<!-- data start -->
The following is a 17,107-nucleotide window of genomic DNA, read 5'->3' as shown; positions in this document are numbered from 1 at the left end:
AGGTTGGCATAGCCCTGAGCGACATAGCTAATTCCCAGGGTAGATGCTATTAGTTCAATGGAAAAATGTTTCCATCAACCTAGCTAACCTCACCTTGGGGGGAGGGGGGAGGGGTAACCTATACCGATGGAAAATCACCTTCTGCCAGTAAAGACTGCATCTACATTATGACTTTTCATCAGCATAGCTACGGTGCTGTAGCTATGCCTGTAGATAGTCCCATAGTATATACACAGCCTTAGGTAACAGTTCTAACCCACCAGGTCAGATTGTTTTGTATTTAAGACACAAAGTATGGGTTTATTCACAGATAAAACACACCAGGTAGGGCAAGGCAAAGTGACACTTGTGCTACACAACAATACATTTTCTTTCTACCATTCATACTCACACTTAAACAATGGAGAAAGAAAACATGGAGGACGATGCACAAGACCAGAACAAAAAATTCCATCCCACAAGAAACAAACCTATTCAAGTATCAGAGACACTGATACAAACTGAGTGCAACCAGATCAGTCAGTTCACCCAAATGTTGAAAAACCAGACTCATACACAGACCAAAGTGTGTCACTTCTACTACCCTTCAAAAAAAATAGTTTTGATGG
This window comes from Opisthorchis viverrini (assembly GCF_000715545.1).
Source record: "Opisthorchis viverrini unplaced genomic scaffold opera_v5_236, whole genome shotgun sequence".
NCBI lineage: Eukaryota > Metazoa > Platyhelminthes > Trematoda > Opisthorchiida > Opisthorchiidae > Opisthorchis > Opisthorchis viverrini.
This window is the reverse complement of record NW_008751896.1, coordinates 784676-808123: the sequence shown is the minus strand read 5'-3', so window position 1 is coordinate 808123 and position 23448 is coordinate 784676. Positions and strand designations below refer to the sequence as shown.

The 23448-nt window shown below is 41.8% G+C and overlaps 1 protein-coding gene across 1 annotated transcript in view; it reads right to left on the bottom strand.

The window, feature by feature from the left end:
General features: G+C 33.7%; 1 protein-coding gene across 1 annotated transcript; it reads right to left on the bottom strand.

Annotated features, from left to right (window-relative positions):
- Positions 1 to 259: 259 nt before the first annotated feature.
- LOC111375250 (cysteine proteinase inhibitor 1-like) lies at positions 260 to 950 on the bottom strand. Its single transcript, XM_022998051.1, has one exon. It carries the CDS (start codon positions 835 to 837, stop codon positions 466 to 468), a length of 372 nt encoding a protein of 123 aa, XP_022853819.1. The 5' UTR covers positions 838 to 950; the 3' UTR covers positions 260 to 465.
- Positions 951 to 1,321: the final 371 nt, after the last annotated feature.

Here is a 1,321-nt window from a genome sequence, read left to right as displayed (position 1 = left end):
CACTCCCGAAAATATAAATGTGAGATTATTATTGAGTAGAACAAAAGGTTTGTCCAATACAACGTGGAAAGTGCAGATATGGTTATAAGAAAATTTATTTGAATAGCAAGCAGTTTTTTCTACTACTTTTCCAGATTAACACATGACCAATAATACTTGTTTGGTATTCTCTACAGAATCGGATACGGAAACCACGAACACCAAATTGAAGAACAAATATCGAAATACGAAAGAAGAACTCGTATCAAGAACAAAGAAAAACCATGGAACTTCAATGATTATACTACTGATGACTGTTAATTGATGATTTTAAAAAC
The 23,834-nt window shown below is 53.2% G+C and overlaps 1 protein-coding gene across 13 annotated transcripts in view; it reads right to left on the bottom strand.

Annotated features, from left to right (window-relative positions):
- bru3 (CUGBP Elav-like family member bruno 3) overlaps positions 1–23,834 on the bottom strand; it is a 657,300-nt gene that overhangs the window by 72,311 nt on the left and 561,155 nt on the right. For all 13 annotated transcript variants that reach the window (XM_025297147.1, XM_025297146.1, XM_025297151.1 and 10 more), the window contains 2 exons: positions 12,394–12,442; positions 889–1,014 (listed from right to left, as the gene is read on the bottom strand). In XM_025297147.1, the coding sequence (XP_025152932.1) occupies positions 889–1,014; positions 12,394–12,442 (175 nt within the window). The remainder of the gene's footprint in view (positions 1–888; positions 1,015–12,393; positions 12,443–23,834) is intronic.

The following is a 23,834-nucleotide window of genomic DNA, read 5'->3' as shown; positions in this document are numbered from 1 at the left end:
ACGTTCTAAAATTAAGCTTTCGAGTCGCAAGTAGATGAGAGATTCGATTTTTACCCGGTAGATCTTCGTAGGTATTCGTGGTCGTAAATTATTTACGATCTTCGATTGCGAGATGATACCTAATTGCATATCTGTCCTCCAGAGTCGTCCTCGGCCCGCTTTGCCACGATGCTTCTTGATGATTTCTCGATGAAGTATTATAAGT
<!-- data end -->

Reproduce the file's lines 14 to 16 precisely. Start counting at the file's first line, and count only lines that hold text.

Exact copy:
Here is a 1,321-nt window from a genome sequence, read left to right as displayed (position 1 = left end):
CACTCCCGAAAATATAAATGTGAGATTATTATTGAGTAGAACAAAAGGTTTGTCCAATACAACGTGGAAAGTGCAGATATGGTTATAAGAAAATTTATTTGAATAGCAAGCAGTTTTTTCTACTACTTTTCCAGATTAACACATGACCAATAATACTTGTTTGGTATTCTCTACAGAATCGGATACGGAAACCACGAACACCAAATTGAAGAACAAATATCGAAATACGAAAGAAGAACTCGTATCAAGAACAAAGAAAAACCATGGAACTTCAATGATTATACTACTGATGACTGTTAATTGATGATTTTAAAAAC
The 23,834-nt window shown below is 53.2% G+C and overlaps 1 protein-coding gene across 13 annotated transcripts in view; it reads right to left on the bottom strand.